Do patients with non-small cell lung cancer live longer if they are given radiotherapy after surgery?
Non-small cell lung cancer is the most common type of lung cancer. If the tumour is early stage, is not too big and has not spread to other parts of the body, doctors usually operate to remove it. Radiotherapy (treatment with x-rays) is sometimes given after the operation, aiming to kill any remaining cancer cells.
In 1998, we did a systematic review and meta-analysis of individual participant data looking at trials of this treatment - postoperative radiotherapy (PORT). This review brought together information from all patients who took part in similar trials. These trials compared what happened to people with non-small cell lung cancer who were given radiotherapy after surgery and those who had surgery without radiotherapy. Results were first published in The Lancet in 1998.
Since this review was completed, many trials have been done. To ensure that available evidence is as up-to-date as possible, we carried out a new systematic review and meta-analysis of individual participant data that included all trials, old and new. As for the 1998 review, this review aimed to find out if giving radiotherapy after surgery (1) helps patients live longer, (2) stops cancer from coming back (recurrence) and (3) stops cancer from spreading to other parts of the body (metastases).
These updated results were first published in Lung Cancer in 2013.
We searched for relevant trials up to 8 July 2016. These studies brought together available trial data from all over the world, with 11 trials and 2343 patients. Trials were carried out between 1966 and 1998.
Results showed that fewer people given PORT treatment lived for two years after the operation (53 out of every 100 patients) than those not given PORT after the operation (58 out of every 100 patients). Researchers reported no difference in effects of PORT by types of patients included in trials.
Researchers did not routinely collect quality of life information during the trials, and it was unlikely that any benefit of PORT would offset the observed survival disadvantage.
Radiotherapy given after successful removal of tumour at operation is not beneficial for patients with non-small cell lung cancer and should not be used as routine treatment; however, further research into new types of radiotherapy for patients at higher risk of recurrence is ongoing.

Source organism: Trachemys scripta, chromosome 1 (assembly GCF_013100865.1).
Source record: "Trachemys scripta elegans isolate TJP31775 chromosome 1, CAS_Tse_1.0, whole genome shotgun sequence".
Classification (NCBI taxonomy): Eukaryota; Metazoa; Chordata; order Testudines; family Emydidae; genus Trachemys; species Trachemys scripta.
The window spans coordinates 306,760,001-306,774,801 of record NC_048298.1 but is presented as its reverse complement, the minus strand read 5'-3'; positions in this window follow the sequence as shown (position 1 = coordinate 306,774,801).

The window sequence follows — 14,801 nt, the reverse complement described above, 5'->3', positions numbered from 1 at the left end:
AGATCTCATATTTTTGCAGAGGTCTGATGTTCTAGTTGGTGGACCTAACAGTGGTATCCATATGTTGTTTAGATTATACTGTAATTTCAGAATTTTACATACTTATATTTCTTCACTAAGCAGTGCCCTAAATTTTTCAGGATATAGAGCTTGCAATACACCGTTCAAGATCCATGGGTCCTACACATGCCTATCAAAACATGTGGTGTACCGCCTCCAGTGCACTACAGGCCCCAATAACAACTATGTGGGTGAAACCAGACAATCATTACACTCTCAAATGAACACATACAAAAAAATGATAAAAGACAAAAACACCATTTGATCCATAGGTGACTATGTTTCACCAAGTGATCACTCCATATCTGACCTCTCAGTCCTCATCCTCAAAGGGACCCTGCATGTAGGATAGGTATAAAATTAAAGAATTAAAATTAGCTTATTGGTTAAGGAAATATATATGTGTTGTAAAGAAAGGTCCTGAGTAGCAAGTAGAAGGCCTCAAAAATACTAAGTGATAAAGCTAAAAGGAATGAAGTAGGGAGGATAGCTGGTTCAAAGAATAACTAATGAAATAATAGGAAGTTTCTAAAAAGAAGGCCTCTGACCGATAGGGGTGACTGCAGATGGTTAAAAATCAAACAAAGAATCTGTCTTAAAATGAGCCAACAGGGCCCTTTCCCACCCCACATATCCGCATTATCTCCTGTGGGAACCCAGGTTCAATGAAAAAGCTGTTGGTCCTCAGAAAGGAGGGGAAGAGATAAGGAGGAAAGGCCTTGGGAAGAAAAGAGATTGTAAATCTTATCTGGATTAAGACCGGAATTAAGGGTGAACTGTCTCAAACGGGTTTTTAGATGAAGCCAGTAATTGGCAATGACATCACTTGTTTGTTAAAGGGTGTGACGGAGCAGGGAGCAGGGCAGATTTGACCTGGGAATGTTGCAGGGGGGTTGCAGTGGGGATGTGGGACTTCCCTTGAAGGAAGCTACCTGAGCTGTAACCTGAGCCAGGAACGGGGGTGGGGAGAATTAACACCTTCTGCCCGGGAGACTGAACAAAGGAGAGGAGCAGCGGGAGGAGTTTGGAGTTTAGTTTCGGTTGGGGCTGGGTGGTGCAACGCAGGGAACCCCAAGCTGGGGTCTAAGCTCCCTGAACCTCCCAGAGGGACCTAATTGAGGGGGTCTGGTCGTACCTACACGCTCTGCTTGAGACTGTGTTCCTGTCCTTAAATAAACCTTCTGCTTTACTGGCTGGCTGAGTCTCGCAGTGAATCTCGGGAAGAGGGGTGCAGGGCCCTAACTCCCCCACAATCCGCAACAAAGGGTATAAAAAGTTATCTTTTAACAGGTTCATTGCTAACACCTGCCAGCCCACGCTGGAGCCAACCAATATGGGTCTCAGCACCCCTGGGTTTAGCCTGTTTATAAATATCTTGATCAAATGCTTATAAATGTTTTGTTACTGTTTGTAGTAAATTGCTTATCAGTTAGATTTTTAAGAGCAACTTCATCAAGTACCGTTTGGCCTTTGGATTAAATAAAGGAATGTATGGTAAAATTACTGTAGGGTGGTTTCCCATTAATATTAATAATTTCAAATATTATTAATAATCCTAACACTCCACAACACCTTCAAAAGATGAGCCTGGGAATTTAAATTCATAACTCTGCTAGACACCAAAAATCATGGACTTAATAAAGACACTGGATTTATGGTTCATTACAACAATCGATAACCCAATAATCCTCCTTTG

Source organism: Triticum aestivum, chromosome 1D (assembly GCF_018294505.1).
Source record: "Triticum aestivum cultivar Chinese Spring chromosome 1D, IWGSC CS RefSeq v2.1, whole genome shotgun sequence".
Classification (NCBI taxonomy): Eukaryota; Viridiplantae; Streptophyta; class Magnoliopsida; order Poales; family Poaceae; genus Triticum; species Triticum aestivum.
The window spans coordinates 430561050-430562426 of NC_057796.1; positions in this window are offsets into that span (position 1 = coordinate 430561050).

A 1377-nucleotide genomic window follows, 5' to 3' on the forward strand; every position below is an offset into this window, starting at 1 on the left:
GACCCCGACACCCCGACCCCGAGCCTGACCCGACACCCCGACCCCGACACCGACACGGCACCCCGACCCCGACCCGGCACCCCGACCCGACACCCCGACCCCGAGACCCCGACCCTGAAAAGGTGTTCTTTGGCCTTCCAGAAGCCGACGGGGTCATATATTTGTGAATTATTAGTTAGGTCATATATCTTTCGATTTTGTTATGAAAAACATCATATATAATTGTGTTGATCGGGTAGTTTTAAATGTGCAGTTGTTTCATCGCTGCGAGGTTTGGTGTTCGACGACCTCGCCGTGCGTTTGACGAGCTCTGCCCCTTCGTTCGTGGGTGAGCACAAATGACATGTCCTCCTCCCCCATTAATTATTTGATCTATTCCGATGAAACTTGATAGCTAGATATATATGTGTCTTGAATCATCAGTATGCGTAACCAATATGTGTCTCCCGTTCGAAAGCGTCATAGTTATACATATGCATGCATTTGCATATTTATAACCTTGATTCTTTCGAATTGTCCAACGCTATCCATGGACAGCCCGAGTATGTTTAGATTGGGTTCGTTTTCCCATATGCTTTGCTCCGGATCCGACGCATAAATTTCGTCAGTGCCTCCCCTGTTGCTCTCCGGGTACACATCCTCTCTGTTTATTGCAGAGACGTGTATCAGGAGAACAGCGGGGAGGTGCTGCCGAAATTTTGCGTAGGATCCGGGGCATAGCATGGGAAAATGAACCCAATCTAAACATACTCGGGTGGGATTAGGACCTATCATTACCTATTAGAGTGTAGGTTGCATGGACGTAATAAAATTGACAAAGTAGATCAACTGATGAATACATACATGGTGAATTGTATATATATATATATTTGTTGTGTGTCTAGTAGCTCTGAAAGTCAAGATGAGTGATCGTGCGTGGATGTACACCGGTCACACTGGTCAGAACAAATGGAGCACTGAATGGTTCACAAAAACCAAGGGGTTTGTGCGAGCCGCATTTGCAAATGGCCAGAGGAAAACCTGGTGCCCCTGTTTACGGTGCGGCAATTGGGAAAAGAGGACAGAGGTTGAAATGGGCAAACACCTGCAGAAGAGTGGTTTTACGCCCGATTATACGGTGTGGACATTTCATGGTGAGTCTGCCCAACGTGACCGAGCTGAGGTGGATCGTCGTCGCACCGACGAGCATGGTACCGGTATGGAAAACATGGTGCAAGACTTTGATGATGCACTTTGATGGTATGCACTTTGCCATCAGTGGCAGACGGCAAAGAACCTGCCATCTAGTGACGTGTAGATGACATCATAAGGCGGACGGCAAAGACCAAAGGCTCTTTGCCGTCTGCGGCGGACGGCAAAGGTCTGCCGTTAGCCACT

Quality of evidence
These systematic reviews and meta-analyses use individual participant data, which are considered the gold standard for this type of review. We included all eligible trials, if possible, no matter what language they were published in, or whether or not they were published. This meta-analysis included 88% of all participants in eligible trials.
Studies were well designed and conducted and addressed the review question, with consistent effects noted across trials. The impact of any data not included in our analyses is small.
Results from 11 trials and 2343 participants show that PORT is detrimental to those with completely resected non-small cell lung cancer and should not be used in the routine treatment of such patients. Results of ongoing RCTs will clarify the effects of modern radiotherapy in patients with N2 tumours.
The role of postoperative radiotherapy (PORT) in the treatment of patients with completely resected non-small cell lung cancer (NSCLC) was not clear. A systematic review and individual participant data meta-analysis was undertaken to evaluate available evidence from randomised controlled trials (RCTs). These results were first published in Lung Cancer in 2013.
To evaluate the effects of PORT on survival and recurrence in patients with completely resected NSCLC. To investigate whether predefined patient subgroups benefit more or less from PORT.
We supplemented MEDLINE and CANCERLIT searches (1965 to 8 July 2016) with information from trial registers, handsearching of relevant meeting proceedings and discussion with trialists and organisations.
We included trials of surgery versus surgery plus radiotherapy, provided they randomised participants with NSCLC using a method that precluded prior knowledge of treatment assignment.
We carried out a quantitative meta-analysis using updated information from individual participants from all randomised trials. We sought data on all participants from those responsible for the trial. We obtained updated individual participant data (IPD) on survival and date of last follow-up, as well as details on treatment allocation, date of randomisation, age, sex, histological cell type, stage, nodal status and performance status. To avoid potential bias, we requested information on all randomised participants, including those excluded from investigators' original analyses. We conducted all analyses on intention-to-treat on the endpoint of survival.
We identified 14 trials evaluating surgery versus surgery plus radiotherapy. Individual participant data were available for 11 of these trials, and our analyses are based on 2343 participants (1511 deaths). Results show a significant adverse effect of PORT on survival, with a hazard ratio of 1.18, or an 18% relative increase in risk of death. This is equivalent to an absolute detriment of 5% at two years (95% confidence interval (CI) 2% to 9%), reducing overall survival from 58% to 53%. Subgroup analyses showed no differences in effects of PORT by any participant subgroup covariate.
We did not undertake analysis of the effects of PORT on quality of life and adverse events. Investigators did not routinely collect quality of life information during these trials, and it was unlikely that any benefit of PORT would offset the observed survival disadvantage. We considered risk of bias in the included trials to be low.